Understanding and Proving Parental Alienation

It's enough of a shame for a relationship between two parents to fall apart. Whether they were married or in an otherwise positive child-rearing relationship, to watch the foundation fall apart at the seams is always unfortunate.

Where it gets darker and sadder is when battles for custody and their child or children's affection are thrown into the mix.

A scornful relationship between two parents can be extremely detrimental for a child that can become irreparable. This is especially the case when one parent loses sight of the big picture and begins to use a tactic known as parental alienation.

What is Parental Alienation?

In turbulent, high-conflict child-rearing relationships, sometimes one parent attempts to psychologically manipulate their child/children into being alienated from the other parent.

Often, alienation comes in the form of fear, disrespect, and/or hostility towards the victimized parent. It can even be far-reaching enough to impact a child's relationship with other relatives and family friends.

Parentectomy Versus Parental Alienation

A paper called "Parentectomy in the Crossfire," took an in-depth look at this issue. (See Collette C. Summers and David M. Summers, The America Journal of Family Therapy, 34:243-261, 2006.)

A parentectomy refers to a fully-severed parent-child relationship. However, that's not necessarily the same as parental alienation—as the separation from a former guardian can benefit their son or daughter.

Regardless, the two terms do cross over in many ways. And it's important to decipher whether a parentectomy has occurred due to methods of parental alienation. The paper in question discusses the need to interpret the many factors involved before deciding upon custody.

What are Examples of Parental Alienation Tactics?

It’s not unheard of for former spouses to use derogatory and profane language to describe their ex in front of a child. This is an alienation tactic and paints the target as an adversary.

Also, this action miseducates the child and promotes disrespect. This kind of behavior can manifest when a child begins to refer to the victimized parent on a first-name basis, a direct act of disrespect. Frequently, the child learns this through the actions of an alienator.

Alienation can manifest itself when a child is coerced into spying on a target parent. Furthermore, an alienator might encourage their son or daughter to keep secrets from the alienated ex, therapist, or custody evaluator.

Such actions teach a child utterly reprehensible values because they're now complicit in the deception. Over time, it will backfire and hurt a child's trust, self-esteem, and ability to be truthful.

Parental alienation can display itself in mild and severe forms. Badmouthing in the heat of the moment can be just as destructive as a more comprehensive, calculated character assassination.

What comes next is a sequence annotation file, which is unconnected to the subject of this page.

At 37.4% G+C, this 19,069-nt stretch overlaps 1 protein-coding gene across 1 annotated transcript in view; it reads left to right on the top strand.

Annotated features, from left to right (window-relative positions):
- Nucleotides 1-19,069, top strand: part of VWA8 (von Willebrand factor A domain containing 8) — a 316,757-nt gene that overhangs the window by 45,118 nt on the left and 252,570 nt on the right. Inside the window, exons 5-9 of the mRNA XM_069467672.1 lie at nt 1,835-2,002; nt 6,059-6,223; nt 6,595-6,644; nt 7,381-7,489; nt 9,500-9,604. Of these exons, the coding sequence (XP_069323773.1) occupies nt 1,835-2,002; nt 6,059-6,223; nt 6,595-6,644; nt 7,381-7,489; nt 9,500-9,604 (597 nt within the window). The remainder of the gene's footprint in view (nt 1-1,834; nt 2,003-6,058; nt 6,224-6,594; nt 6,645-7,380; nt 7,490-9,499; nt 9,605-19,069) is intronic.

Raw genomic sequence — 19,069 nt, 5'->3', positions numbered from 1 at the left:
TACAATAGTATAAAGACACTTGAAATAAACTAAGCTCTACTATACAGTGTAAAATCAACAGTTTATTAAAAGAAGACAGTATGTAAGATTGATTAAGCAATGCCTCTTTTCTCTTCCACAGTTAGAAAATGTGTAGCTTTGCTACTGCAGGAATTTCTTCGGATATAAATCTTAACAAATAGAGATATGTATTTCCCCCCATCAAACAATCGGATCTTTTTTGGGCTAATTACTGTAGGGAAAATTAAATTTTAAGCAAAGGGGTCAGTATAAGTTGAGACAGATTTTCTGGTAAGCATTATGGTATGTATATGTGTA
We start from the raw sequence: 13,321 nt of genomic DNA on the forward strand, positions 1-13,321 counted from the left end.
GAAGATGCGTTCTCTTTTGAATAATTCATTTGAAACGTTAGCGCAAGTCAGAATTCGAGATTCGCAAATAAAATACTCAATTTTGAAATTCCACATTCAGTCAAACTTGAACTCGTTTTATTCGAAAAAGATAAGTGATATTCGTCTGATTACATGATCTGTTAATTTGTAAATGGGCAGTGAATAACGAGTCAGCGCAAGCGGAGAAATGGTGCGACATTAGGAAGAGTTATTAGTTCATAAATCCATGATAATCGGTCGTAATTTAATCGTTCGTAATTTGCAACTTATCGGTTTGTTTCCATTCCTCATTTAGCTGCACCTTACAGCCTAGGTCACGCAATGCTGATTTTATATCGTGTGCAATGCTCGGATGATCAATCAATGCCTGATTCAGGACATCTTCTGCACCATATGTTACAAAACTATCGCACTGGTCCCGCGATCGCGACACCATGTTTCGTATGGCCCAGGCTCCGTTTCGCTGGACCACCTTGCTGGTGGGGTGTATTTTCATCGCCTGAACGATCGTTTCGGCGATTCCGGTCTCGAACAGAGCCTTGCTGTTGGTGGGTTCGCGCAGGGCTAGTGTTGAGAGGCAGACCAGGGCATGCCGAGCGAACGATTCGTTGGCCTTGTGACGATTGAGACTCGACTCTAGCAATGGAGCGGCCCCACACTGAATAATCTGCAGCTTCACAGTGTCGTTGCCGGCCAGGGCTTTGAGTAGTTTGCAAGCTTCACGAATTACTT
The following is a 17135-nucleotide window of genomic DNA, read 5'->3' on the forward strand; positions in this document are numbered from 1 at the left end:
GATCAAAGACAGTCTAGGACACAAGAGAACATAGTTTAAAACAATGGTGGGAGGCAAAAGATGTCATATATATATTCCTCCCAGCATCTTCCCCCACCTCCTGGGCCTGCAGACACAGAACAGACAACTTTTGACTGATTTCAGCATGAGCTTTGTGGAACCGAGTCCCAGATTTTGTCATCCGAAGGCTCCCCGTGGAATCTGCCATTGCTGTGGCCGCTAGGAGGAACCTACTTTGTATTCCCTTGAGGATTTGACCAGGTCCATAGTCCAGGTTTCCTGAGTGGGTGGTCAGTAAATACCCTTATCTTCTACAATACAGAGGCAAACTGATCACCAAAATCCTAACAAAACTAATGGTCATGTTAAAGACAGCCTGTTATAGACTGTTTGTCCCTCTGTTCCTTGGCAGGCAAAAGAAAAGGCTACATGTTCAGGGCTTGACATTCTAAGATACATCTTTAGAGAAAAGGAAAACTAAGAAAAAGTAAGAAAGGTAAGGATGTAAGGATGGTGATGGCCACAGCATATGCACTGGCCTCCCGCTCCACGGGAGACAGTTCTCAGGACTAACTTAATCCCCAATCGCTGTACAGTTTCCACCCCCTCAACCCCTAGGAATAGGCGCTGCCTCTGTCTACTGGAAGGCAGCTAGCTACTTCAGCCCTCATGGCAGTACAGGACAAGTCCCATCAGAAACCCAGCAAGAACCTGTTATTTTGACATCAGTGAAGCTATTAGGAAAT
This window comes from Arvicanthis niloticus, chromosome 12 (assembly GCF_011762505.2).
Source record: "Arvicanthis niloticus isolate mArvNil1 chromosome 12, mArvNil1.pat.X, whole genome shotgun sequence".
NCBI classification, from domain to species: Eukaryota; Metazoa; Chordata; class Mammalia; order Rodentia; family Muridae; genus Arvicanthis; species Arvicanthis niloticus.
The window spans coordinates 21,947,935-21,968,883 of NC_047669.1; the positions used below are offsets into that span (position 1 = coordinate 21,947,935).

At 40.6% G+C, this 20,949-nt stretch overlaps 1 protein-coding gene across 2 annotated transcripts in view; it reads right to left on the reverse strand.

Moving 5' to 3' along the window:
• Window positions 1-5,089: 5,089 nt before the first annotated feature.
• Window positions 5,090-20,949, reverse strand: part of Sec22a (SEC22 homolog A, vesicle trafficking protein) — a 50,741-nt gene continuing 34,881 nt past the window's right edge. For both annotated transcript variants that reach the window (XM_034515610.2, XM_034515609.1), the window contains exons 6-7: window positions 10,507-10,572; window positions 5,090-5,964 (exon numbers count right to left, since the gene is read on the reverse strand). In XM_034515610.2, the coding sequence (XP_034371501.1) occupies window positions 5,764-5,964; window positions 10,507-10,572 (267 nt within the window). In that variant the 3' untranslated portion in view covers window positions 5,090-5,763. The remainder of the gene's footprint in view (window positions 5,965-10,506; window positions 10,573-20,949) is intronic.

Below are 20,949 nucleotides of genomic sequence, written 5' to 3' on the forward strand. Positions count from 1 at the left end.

The above notion especially rings true when there's no counter behavior to lessen the impact of off-the-cuff insults.

How Can You Pinpoint Alienation?

An ugly custody battle means you need to defend yourself at all costs, or else you could lose your relationship with your child. The article I've cited has provided forensic investigators with suggestions that can shed some insight on this front.

First and foremost, when the alienator demonstrates frequent writing of convincing, defamatory, and speculative letters consisting of questionable statements and unclear timelines, that should act as a red flag. Often, when these letters are analyzed, it's revealed that deception is being used to demonize the target parent in the eyes of a third party (e.g., custody evaluator).

Another critical warning sign is the refusal to speak to the target parent. This alienation effort is combined with the unilateral decision to hire an independent evaluator – or therapist – to "treat" the child.

It's common for these independently hired guns to favor the alienator, but when dealing with them legally, know that they can be held accountable via licensing boards and ethics committees. In many cases, though, these therapists themselves can be viewed as victims of the alienator's manipulations and start aiding and abetting with the best of (misguided) intentions.

Defending Yourself Against Alienation

Obviously, child protective services social workers should understand the many subtleties and complicated dynamics involved in alienation, but don’t count on it. Social workers may lack sufficient training on the issue or may be susceptible themselves to manipulation by the alienating parent.

As such, it's up to you and your legal team to take note of alienating tactics being used against you, and then show CPS what's happening.

Not only could it save your relationship with your child, but it may be necessary to get your name off the Child Abuse Central Index.